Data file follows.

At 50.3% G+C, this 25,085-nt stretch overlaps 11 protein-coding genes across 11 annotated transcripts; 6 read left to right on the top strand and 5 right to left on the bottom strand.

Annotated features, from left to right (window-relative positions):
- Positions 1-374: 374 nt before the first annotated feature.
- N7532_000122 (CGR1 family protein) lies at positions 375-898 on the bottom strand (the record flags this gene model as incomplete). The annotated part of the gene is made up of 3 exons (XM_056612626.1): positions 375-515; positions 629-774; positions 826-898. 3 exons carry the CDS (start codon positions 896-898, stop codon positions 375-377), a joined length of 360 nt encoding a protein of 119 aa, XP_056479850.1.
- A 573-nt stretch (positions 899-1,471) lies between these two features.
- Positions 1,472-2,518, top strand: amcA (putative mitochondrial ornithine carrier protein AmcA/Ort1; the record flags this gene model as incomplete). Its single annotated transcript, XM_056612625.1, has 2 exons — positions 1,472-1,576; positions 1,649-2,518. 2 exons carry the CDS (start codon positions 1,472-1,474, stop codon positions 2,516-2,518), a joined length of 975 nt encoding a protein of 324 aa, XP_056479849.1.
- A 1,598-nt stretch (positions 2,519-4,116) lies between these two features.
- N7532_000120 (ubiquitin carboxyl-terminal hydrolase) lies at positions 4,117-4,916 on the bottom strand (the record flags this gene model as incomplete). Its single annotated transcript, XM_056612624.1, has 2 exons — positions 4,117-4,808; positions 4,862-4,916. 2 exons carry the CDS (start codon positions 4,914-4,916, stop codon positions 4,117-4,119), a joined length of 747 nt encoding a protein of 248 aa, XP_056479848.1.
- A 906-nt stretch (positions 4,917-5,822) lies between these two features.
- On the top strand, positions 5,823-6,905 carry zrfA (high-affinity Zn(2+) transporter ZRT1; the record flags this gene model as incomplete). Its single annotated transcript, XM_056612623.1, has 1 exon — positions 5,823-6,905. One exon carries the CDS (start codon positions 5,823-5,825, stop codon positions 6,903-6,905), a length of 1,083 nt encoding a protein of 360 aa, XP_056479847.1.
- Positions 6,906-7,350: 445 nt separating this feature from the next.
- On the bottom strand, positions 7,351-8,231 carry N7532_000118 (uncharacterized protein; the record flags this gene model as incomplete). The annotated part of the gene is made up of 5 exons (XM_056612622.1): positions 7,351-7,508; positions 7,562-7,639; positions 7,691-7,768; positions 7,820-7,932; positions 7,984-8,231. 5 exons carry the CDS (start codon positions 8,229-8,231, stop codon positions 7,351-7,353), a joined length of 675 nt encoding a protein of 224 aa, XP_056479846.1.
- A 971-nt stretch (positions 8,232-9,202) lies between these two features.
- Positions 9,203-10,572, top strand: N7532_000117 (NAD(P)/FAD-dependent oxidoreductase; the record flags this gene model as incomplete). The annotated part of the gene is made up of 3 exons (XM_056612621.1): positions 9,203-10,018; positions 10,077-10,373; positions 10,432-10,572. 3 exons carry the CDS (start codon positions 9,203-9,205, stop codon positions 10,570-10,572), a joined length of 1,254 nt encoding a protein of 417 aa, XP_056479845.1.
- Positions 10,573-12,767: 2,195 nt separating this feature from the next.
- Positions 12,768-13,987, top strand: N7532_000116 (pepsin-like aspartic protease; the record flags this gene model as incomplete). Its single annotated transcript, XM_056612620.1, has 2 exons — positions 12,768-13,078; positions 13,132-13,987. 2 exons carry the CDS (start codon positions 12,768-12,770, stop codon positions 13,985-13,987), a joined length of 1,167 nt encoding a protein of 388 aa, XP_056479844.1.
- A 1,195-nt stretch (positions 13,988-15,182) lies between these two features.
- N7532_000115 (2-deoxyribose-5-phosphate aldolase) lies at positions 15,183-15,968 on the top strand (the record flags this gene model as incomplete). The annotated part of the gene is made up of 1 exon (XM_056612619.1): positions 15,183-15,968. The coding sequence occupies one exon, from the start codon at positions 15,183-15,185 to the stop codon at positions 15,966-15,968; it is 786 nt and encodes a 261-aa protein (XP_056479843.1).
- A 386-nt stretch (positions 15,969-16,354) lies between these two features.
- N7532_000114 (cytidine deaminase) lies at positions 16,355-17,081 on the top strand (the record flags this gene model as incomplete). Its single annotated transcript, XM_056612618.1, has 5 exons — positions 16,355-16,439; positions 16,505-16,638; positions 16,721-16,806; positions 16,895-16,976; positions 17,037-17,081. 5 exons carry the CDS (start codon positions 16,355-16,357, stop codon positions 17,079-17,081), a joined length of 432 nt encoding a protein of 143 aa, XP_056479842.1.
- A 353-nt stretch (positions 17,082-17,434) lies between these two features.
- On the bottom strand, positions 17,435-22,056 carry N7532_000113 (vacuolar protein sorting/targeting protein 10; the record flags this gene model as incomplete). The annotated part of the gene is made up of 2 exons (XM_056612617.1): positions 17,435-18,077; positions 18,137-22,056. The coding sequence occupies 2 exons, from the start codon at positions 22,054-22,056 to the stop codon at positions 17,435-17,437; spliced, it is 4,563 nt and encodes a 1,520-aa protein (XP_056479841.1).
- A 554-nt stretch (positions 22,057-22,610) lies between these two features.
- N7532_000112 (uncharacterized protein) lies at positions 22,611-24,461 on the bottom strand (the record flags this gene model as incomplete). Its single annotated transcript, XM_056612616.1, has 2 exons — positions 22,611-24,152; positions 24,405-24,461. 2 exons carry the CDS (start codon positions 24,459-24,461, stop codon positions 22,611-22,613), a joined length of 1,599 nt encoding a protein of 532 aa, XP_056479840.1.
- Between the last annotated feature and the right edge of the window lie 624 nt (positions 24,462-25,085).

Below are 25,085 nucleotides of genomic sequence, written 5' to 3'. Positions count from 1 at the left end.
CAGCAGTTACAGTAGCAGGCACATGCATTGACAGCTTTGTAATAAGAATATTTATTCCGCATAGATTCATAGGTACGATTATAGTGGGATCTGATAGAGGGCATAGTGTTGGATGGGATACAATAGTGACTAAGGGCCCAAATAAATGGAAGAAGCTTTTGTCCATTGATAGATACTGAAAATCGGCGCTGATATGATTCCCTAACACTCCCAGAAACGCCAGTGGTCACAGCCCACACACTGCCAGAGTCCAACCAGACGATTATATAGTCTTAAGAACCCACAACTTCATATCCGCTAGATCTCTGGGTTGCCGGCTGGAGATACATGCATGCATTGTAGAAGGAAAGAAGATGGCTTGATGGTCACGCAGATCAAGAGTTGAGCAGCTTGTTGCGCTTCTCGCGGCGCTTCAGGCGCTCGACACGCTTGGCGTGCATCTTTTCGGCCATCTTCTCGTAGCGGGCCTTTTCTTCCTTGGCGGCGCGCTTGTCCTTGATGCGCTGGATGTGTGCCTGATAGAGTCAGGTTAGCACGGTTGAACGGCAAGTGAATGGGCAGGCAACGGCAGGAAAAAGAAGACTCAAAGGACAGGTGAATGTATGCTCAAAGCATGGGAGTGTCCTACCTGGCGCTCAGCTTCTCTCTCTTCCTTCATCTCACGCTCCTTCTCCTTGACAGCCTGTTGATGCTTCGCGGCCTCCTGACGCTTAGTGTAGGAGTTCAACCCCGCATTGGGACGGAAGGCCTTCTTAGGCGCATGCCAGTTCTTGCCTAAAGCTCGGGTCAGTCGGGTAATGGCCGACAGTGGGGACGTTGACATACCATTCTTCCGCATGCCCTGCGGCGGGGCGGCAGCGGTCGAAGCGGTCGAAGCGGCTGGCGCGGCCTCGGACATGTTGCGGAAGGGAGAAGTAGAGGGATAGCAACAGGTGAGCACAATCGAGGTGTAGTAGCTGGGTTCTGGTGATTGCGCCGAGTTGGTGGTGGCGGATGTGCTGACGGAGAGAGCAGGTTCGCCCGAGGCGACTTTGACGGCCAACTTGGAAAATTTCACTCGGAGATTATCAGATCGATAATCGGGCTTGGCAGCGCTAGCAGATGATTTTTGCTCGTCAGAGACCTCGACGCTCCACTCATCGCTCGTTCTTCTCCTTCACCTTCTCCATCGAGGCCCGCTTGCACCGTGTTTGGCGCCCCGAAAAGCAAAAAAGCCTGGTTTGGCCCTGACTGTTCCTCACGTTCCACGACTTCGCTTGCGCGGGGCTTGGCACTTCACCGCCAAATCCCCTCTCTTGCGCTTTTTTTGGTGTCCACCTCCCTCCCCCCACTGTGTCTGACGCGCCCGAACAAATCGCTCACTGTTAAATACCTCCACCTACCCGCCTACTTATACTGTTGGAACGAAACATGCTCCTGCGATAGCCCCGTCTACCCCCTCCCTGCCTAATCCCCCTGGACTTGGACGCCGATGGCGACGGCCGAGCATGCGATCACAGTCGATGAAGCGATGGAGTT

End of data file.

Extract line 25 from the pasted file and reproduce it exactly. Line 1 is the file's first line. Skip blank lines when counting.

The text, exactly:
- Between the last annotated feature and the right edge of the window lie 624 nt (positions 24,462-25,085).